A few historical methods of calculating the due date include:

Naegele's Rule (for a 28 day cycle - but used modernly for women of all cycle lengths)

  • Determine the first day of your Last Menstrual Period
  • Add 1 year
  • Subtract 3 months
  • Add 7 days

I get confused every single time I read that description...  but it equals out to about 280 days (from LMP)

Wood's Method (for variable cycle lengths)

  • Determine the first day of your LMP
  • Primips: add 1 year, subtract 2 months & 14 days (now if you have a varied cycle, add the difference between your actual cycle length and 28 days) = estimated due date
  • Multips: add 1 year, subtract 2 months & 18 days (now if you have a varied cycle, add the difference between your actual cycle length and 28 days) = estimated due date

Are you just as confused as the first?  Why are we still trying to pinpoint a date???

Lunar Method

Is this an actual method?  Historically, yes.

  • Determine your first symptoms of pregnancy, your date of conception or ovulation or IVF
  • Determine the full moon prior and count to the 10th full moon following
  • (If you only know your LMP, use the full moon after LMP)

Makes much more sense.  So much easier to remember.  Lunaception is historically a common occurrence because artificial lights and adequate activity levels would have made women's cycles match more closely with the moon cycles.  Some modern trends are starting to focus on family planning using this "method" that aligns so closely with nature.  With 5 weeks of variation in births actually occurring around an estimated due date, you're going to get just as accurate counting moon cycles and have a much better sense of not freaking out over interventions.  You may learn a lot about your body and your cycle (and overall health) in the process when you start noticing how your body reacts to changes in the environment.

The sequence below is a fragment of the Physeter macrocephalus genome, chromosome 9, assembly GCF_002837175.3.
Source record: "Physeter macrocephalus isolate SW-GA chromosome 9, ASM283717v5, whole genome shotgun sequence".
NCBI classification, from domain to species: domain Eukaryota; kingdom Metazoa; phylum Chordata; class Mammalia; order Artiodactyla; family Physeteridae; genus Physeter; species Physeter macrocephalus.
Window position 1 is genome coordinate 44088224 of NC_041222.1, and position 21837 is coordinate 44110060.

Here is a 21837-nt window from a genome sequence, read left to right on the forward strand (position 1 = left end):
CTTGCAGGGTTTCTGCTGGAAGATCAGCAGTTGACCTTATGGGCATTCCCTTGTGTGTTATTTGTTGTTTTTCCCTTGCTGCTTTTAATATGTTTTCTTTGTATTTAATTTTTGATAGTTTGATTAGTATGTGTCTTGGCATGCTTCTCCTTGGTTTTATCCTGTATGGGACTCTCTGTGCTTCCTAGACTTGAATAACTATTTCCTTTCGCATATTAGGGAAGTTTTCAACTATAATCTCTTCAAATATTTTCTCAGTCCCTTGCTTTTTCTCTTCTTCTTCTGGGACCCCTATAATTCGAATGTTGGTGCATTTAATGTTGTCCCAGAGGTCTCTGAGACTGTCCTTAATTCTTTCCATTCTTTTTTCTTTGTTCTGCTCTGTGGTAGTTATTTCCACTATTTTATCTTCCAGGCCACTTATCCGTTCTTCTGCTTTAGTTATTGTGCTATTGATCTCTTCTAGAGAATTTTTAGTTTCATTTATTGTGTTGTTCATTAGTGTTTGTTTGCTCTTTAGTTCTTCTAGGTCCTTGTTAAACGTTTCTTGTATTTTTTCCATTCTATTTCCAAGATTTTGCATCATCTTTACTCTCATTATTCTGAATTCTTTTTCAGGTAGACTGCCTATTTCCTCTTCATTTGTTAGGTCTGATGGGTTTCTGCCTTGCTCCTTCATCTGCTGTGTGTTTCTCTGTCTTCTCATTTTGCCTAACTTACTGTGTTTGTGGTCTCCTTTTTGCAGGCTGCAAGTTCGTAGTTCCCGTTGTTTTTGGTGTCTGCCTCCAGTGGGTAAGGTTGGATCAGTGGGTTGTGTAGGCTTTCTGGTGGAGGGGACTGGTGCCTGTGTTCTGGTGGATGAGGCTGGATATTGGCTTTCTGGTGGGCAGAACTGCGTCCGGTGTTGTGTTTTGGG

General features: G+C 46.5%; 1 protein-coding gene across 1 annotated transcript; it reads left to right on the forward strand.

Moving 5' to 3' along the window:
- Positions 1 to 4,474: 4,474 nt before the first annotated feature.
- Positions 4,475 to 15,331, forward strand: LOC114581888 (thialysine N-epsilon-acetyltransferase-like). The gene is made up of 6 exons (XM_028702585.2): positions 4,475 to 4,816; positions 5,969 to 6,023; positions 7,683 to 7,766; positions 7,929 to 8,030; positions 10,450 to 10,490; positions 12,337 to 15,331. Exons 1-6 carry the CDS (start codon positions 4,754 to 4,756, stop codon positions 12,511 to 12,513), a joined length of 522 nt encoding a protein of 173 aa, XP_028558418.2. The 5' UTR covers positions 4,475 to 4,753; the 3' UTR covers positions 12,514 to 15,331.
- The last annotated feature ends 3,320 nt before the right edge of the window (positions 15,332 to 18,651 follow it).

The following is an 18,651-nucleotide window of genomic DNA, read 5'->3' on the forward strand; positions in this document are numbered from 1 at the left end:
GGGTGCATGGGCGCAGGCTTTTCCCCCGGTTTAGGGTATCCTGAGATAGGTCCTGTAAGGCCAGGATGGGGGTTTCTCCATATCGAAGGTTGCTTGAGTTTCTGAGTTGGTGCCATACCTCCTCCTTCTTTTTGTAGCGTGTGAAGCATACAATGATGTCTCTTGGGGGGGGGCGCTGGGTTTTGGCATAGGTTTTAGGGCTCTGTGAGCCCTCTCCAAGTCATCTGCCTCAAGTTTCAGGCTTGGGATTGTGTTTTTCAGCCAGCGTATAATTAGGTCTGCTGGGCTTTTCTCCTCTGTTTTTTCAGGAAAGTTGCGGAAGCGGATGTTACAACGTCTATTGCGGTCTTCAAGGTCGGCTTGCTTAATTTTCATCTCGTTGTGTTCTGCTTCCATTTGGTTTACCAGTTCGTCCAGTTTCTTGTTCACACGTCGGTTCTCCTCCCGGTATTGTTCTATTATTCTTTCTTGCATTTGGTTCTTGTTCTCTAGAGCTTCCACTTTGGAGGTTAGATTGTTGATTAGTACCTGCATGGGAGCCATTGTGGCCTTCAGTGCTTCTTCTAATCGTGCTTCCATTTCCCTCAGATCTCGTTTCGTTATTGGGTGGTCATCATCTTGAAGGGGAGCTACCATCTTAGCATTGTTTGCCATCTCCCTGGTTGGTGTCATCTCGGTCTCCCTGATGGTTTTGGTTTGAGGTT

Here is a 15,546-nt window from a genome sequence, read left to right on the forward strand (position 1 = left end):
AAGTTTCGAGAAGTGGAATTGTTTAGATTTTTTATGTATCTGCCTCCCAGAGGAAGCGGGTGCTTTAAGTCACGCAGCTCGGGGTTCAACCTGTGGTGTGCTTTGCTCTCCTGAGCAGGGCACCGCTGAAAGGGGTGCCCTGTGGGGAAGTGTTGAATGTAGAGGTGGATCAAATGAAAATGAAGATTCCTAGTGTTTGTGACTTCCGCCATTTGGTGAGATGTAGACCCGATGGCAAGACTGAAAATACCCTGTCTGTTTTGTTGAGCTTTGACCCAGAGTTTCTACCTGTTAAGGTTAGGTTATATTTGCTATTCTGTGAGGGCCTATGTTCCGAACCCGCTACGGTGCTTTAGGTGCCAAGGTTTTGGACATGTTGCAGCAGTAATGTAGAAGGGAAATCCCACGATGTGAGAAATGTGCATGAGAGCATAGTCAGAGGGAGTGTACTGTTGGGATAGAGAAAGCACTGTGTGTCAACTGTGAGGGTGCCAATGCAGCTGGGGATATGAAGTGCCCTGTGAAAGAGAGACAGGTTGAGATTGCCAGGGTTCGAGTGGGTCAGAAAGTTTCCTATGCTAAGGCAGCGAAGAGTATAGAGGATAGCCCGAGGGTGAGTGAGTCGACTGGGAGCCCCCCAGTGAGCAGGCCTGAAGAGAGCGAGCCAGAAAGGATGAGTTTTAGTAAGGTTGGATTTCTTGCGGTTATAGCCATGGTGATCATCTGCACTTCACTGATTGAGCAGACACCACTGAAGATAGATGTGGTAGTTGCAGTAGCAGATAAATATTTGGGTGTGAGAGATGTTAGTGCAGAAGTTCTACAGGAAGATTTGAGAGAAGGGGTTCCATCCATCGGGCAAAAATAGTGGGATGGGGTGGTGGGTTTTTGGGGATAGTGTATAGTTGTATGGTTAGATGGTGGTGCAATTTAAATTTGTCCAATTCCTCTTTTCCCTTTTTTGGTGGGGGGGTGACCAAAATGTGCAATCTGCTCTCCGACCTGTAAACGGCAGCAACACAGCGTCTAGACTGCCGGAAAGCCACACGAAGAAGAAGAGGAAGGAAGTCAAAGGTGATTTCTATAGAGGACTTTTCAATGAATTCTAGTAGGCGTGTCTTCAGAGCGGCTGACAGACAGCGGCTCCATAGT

Gestational Age vs Fetal Age

Remember that most modern methods of calculating the estimated due date focus on LMP.  Even many "alternative" or traditional or midwifery providers still use modern EDD methods for scheduling and development purposes.  Your gestational age is calculated from LMP.  When you say "I'm 20 weeks," you're referring to gestational age.  Fetal age is from the date of conception, and for all intents and purposes is guessed to be 2 weeks after your LMP.  This is still focusing on a 28 day perfect cycle with ovulation occurring 14 days after LMP.  Either way, if you're 20 weeks from LMP or 20 weeks from conception, all babies develop differently.

Your Pregnancy Length is Unique

You cannot determine when this baby is going to be ready.  You cannot determine when your body for this pregnancy will be ready.  Everything is an estimate, so never get caught up in numbers.  It does not matter if you are 36 + 3 days.  Not at all.  The more you try to pinpoint these numbers, the more stress you're going to feel when 40 weeks comes and goes, or you're measuring 42 weeks when you're only 38 weeks.  It doesn't matter.  What matters is how you feel and how you live.

Eat well.  Move well.  Be well.

If your friends and family, and provider, just can't get on board with this method of thinking - just send them to this website and turn off your screens.  Take a walk in the woods, go swimming, connect with nature and free your mind.  Focus on you and not a number.  Your baby will likely never stay in those rigid lines we like to imagine we can create.  Now is the first step to learning your unique child and your unique self.  #lifelessons